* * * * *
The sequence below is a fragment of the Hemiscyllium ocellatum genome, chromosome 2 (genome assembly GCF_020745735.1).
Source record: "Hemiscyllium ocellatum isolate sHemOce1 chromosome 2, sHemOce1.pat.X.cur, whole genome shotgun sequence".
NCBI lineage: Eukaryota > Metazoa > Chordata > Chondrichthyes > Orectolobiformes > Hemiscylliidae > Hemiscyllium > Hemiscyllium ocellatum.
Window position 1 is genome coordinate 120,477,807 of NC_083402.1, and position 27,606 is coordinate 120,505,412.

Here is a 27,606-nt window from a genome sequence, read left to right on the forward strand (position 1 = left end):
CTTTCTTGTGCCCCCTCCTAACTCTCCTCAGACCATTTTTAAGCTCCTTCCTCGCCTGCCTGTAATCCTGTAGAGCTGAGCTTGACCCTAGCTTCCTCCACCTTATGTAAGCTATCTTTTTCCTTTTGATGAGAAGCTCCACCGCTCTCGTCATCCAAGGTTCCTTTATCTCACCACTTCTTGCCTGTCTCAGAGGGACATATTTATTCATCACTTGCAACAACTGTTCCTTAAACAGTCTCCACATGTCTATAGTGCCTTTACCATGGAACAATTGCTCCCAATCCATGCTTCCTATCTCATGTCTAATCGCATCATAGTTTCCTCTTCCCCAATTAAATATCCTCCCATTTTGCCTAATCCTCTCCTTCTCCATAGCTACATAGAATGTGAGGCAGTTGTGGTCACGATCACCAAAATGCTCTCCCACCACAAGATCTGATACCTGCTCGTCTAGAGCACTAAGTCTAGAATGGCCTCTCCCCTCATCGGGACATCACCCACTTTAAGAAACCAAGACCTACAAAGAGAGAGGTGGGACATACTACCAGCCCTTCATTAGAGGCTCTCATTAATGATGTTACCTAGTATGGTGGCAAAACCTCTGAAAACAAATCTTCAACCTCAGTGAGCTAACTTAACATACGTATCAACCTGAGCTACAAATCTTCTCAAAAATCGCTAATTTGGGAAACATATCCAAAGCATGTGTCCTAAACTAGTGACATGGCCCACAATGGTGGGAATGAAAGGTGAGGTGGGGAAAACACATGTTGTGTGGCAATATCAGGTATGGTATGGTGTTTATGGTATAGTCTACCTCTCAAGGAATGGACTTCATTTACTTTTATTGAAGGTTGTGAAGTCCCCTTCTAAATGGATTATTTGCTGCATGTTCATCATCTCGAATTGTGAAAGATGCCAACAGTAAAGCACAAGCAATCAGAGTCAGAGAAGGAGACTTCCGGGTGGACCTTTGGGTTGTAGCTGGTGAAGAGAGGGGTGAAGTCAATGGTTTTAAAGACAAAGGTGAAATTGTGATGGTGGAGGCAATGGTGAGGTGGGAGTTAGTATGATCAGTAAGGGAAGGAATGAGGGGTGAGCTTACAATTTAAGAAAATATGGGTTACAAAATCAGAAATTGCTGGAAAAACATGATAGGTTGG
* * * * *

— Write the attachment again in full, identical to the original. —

The sequence below is a fragment of the Hemiscyllium ocellatum genome, chromosome 2 (genome assembly GCF_020745735.1).
Source record: "Hemiscyllium ocellatum isolate sHemOce1 chromosome 2, sHemOce1.pat.X.cur, whole genome shotgun sequence".
NCBI lineage: Eukaryota > Metazoa > Chordata > Chondrichthyes > Orectolobiformes > Hemiscylliidae > Hemiscyllium > Hemiscyllium ocellatum.
Window position 1 is genome coordinate 120,477,807 of NC_083402.1, and position 27,606 is coordinate 120,505,412.

Here is a 27,606-nt window from a genome sequence, read left to right on the forward strand (position 1 = left end):
CTTTCTTGTGCCCCCTCCTAACTCTCCTCAGACCATTTTTAAGCTCCTTCCTCGCCTGCCTGTAATCCTGTAGAGCTGAGCTTGACCCTAGCTTCCTCCACCTTATGTAAGCTATCTTTTTCCTTTTGATGAGAAGCTCCACCGCTCTCGTCATCCAAGGTTCCTTTATCTCACCACTTCTTGCCTGTCTCAGAGGGACATATTTATTCATCACTTGCAACAACTGTTCCTTAAACAGTCTCCACATGTCTATAGTGCCTTTACCATGGAACAATTGCTCCCAATCCATGCTTCCTATCTCATGTCTAATCGCATCATAGTTTCCTCTTCCCCAATTAAATATCCTCCCATTTTGCCTAATCCTCTCCTTCTCCATAGCTACATAGAATGTGAGGCAGTTGTGGTCACGATCACCAAAATGCTCTCCCACCACAAGATCTGATACCTGCTCGTCTAGAGCACTAAGTCTAGAATGGCCTCTCCCCTCATCGGGACATCACCCACTTTAAGAAACCAAGACCTACAAAGAGAGAGGTGGGACATACTACCAGCCCTTCATTAGAGGCTCTCATTAATGATGTTACCTAGTATGGTGGCAAAACCTCTGAAAACAAATCTTCAACCTCAGTGAGCTAACTTAACATACGTATCAACCTGAGCTACAAATCTTCTCAAAAATCGCTAATTTGGGAAACATATCCAAAGCATGTGTCCTAAACTAGTGACATGGCCCACAATGGTGGGAATGAAAGGTGAGGTGGGGAAAACACATGTTGTGTGGCAATATCAGGTATGGTATGGTGTTTATGGTATAGTCTACCTCTCAAGGAATGGACTTCATTTACTTTTATTGAAGGTTGTGAAGTCCCCTTCTAAATGGATTATTTGCTGCATGTTCATCATCTCGAATTGTGAAAGATGCCAACAGTAAAGCACAAGCAATCAGAGTCAGAGAAGGAGACTTCCGGGTGGACCTTTGGGTTGTAGCTGGTGAAGAGAGGGGTGAAGTCAATGGTTTTAAAGACAAAGGTGAAATTGTGATGGTGGAGGCAATGGTGAGGTGGGAGTTAGTATGATCAGTAAGGGAAGGAATGAGGGGTGAGCTTACAATTTAAGAAAATATGGGTTACAAAATCAGAAATTGCTGGAAAAACATGATAGGTTGG